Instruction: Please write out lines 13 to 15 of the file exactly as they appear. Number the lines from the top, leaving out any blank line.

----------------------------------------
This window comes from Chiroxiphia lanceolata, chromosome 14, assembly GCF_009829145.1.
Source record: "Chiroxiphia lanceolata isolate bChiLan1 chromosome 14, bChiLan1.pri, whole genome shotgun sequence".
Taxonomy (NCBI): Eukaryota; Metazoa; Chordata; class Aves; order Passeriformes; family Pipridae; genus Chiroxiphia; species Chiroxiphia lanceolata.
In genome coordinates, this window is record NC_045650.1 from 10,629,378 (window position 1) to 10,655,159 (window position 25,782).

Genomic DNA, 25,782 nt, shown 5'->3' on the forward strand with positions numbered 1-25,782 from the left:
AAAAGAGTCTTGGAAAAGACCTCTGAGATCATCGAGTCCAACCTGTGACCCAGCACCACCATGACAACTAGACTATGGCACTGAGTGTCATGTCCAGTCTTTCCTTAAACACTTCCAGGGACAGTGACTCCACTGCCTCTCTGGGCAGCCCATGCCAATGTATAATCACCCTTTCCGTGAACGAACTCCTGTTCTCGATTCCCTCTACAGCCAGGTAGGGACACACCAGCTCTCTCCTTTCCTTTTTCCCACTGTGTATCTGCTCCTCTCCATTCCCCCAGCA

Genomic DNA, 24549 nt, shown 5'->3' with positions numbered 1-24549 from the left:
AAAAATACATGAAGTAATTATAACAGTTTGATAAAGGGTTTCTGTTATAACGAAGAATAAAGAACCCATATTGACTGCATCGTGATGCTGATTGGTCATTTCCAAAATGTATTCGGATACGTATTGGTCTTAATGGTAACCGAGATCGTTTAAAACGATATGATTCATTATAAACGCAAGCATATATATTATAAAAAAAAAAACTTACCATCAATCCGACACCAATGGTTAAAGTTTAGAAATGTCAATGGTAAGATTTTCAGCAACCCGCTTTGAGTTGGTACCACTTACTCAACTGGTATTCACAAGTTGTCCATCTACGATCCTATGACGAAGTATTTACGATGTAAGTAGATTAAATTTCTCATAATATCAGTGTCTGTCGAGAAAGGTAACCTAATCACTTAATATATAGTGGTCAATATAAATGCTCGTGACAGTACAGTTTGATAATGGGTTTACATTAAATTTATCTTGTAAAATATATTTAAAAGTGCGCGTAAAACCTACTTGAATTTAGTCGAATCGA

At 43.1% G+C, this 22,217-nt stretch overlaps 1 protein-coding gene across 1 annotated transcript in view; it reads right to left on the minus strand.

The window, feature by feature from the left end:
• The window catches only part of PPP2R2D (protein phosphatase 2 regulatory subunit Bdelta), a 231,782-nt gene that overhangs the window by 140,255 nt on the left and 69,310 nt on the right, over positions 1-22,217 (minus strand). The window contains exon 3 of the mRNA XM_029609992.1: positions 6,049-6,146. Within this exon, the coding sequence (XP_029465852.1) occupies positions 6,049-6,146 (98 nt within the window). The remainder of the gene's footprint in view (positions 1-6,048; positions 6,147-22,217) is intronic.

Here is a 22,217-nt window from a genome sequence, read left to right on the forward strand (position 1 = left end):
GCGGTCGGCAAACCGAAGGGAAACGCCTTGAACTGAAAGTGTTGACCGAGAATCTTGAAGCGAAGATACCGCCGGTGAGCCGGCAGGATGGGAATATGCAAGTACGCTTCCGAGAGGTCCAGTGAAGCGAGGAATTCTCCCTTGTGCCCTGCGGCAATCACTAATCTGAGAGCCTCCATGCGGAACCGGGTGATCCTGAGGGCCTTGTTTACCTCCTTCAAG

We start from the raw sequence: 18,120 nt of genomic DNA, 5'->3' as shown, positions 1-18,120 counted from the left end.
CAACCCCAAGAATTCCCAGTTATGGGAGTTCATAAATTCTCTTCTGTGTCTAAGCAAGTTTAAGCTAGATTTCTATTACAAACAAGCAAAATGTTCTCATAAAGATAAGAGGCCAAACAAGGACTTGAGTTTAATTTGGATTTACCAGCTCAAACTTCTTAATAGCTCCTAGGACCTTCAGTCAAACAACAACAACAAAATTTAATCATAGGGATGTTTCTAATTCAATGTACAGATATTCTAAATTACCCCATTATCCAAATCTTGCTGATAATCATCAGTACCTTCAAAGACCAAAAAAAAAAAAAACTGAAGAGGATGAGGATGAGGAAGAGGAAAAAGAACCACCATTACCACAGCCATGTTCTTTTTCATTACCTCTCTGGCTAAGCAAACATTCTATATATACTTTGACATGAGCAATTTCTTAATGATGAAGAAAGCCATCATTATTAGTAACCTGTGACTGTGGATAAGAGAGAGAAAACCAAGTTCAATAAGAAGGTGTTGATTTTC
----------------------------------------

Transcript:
GCGGTCGGCAAACCGAAGGGAAACGCCTTGAACTGAAAGTGTTGACCGAGAATCTTGAAGCGAAGATACCGCCGGTGAGCCGGCAGGATGGGAATATGCAAGTACGCTTCCGAGAGGTCCAGTGAAGCGAGGAATTCTCCCTTGTGCCCTGCGGCAATCACTAATCTGAGAGCCTCCATGCGGAACCGGGTGATCCTGAGGGCCTTGTTTACCTCCTTCAAG

We start from the raw sequence: 18,120 nt of genomic DNA, 5'->3' as shown, positions 1-18,120 counted from the left end.
CAACCCCAAGAATTCCCAGTTATGGGAGTTCATAAATTCTCTTCTGTGTCTAAGCAAGTTTAAGCTAGATTTCTATTACAAACAAGCAAAATGTTCTCATAAAGATAAGAGGCCAAACAAGGACTTGAGTTTAATTTGGATTTACCAGCTCAAACTTCTTAATAGCTCCTAGGACCTTCAGTCAAACAACAACAACAAAATTTAATCATAGGGATGTTTCTAATTCAATGTACAGATATTCTAAATTACCCCATTATCCAAATCTTGCTGATAATCATCAGTACCTTCAAAGACCAAAAAAAAAAAAAACTGAAGAGGATGAGGATGAGGAAGAGGAAAAAGAACCACCATTACCACAGCCATGTTCTTTTTCATTACCTCTCTGGCTAAGCAAACATTCTATATATACTTTGACATGAGCAATTTCTTAATGATGAAGAAAGCCATCATTATTAGTAACCTGTGACTGTGGATAAGAGAGAGAAAACCAAGTTCAATAAGAAGGTGTTGATTTTC